Consistency comes down to internal communications to ensure everyone is saying the same thing explains Bennett – although she doesn’t need to. In a room full of ambitious business growth personnel the proverbial hymn sheet is part of our DNA. Every organisation has its own way of ensuring a united message. At Savills, pre-social media, I took part in roadshows around the country to share with every employee the company’s goals and singular approach. There was no danger of anyone ‘missing the memo’.

The same goes on digital platforms and Lovell has just returned from visiting each Close Brothers Group business helping each and every employee both personalise and unify their pages while sharing advice, structure and highlighting all the support available.

While we’re on old fashioned values, appreciation goes along way at CBAM where every week an email is sent personally with a “really massive thank you” to those who within the company have liked, shared and commented on content. “When we posted Dave Newman’s top tips on pensions recently and asked for our colleagues to ‘click’ we had 3,500 views, numerous likes, 25 comments – and 20% additional pension leads to the business that week. That success came from working as one team, all 600 of us – it’s a like, a share – it’s just a click but makes such a big difference.”

A question was asked about the impact of the regulatory Mi Fid II which is due to take effect from January 2018. Fortunately Andrew from Hearsay Social was able to reassure the audience that the likelihood, as is already the case in the US, is that every social interaction will need to be kept in record for audit trails but progression should not be halted.

Be where your clients are

If you’re a design or retail business you’re probably better placed starting out on Pinterest or Instagram to show your product and see your clients’ styles. That’s not to say the financial sector can’t make headway here too. Perhaps sleek cars, property
‘porn’ and works of art have led many wealth clients there already.

Be where they are scrolling. Today’s culture sees our clients on devices when they’ve got time to kill and time for new ideas – on the bus, between meetings, even when they’re avoiding TV ads – indeed research from Mirriad this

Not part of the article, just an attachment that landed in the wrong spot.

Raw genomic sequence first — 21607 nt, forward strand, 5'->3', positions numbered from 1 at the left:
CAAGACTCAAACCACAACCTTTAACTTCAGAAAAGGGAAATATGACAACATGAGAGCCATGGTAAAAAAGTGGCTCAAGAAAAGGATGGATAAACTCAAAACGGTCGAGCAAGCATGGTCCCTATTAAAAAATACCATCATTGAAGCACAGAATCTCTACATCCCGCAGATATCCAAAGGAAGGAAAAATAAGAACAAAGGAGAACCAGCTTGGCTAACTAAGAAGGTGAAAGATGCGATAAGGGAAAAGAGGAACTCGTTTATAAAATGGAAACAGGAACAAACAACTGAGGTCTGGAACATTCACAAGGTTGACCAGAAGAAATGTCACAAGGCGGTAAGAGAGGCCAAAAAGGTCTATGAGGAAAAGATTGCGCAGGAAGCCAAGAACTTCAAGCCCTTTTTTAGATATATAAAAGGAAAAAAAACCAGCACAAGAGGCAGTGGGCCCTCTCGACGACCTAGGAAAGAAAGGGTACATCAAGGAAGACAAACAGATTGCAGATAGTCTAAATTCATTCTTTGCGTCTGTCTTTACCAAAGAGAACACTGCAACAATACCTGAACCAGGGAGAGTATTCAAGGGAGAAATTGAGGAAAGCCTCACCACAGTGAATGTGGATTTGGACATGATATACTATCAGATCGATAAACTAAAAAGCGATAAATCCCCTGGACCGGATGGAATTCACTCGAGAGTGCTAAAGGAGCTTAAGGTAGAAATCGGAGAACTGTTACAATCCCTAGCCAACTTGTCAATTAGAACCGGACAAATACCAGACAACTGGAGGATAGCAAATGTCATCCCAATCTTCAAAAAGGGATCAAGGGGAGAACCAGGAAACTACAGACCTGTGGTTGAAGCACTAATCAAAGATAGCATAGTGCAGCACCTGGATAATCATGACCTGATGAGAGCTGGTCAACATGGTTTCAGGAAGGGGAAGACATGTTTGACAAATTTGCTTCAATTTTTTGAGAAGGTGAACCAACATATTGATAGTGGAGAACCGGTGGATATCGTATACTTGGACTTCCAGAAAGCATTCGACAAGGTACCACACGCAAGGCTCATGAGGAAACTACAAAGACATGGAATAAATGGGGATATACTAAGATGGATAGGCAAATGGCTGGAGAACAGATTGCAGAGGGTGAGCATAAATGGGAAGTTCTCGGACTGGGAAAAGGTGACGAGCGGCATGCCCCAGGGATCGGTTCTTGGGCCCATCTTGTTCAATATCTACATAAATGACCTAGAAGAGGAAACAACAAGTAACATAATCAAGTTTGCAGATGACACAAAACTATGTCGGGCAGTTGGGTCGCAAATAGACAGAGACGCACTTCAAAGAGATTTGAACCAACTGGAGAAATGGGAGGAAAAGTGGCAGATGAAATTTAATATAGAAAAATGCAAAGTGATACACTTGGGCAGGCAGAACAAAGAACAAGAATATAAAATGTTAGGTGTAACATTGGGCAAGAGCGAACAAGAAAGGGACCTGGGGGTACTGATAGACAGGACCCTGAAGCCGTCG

summer shows 90% of people today skip pre-roll TV ads – why would you pay to be there?

Video is proven to return the best engagement. The value of a YouTube channel is to host video but don’t waste effort converting your customers to YouTube
unnecessarily. Embed your videos into platforms where they’re already active.   Check out CBAM’s post on Teds talks videos – a genius, cost effective and engaging piece of content.

Support from the top

I led a question on stakeholder engagement, interest, support, belief – call it what you will it is clear that there remains social scepticism on many a Board leading to frustration among business development teams. Businesses haven’t crumbled through this social media wave, they’ve continued operationally and many who are not engaging in social are asking why do anything different?  The process of being ‘left behind’ happens slowly but the impact will be felt rapidly and it is our job to guard against that. We’re all chasing the same audience some more progressively than others.   Can you imagine organisations which refused to acknowledge the invention of the telephone lasting for long against competition that embraced it?

Heartening for me was that no-one on the panel disputed the stakeholder support issue and no-one had found it easy.  But more encouragingly each panel member demonstrated achievement in this area and this is perhaps the most valuable advice I can share:

  • Prove it – social media return is tangible and can be proven to be so

At Coutts & Co Hewlett asked, on just one occasion, if a significant figure in the bank (who by nature had a large network) would post on his LinkedIn page some content specifically devised to be highly relevant – “it blew up”, which I understood to mean it generated huge amounts of shares, likes and comments. Not least from the Board member concerned who was instantly converted.

  • Be an understanding evangelist

“It is unlikely to be the number of advisors not on LinkedIn that keeps the CEO up at night” said Neufeld. The job of the Board today is to navigate through Brexit, increased regulation, a weak pound and still return value to the shareholders.  If we can bring the social media story back to the agenda in a compelling way and demonstrate where this opportunity is driving the business – not least through stories such as the septuagenarian quoted at the start of this piece – it may just become the lack of social media that’s causing sleepless nights and then you’ll have all the engagement you need to grow the business socially and reap its rewards.